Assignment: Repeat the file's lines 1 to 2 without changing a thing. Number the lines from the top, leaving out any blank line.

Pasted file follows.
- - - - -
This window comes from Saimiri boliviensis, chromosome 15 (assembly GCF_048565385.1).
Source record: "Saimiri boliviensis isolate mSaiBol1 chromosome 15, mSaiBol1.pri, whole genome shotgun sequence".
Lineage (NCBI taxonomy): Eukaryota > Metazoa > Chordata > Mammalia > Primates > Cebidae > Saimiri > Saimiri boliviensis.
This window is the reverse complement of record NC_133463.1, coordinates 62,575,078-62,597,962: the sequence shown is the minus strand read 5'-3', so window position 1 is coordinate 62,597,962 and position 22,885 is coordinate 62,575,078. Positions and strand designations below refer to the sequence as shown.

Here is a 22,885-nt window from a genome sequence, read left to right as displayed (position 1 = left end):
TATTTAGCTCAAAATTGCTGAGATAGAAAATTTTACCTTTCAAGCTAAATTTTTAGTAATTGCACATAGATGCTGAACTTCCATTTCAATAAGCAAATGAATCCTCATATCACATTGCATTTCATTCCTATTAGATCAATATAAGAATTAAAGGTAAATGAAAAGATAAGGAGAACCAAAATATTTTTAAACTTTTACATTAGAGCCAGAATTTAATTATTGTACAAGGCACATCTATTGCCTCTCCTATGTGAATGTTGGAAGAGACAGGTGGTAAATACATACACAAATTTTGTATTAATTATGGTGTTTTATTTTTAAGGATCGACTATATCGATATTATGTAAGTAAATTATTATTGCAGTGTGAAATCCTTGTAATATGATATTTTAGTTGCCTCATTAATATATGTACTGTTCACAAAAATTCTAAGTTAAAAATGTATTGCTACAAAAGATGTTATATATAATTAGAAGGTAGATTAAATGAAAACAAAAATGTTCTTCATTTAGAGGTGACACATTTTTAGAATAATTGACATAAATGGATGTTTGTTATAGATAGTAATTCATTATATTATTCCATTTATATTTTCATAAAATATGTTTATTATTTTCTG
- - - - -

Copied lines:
This window comes from Saimiri boliviensis, chromosome 15 (assembly GCF_048565385.1).
Source record: "Saimiri boliviensis isolate mSaiBol1 chromosome 15, mSaiBol1.pri, whole genome shotgun sequence".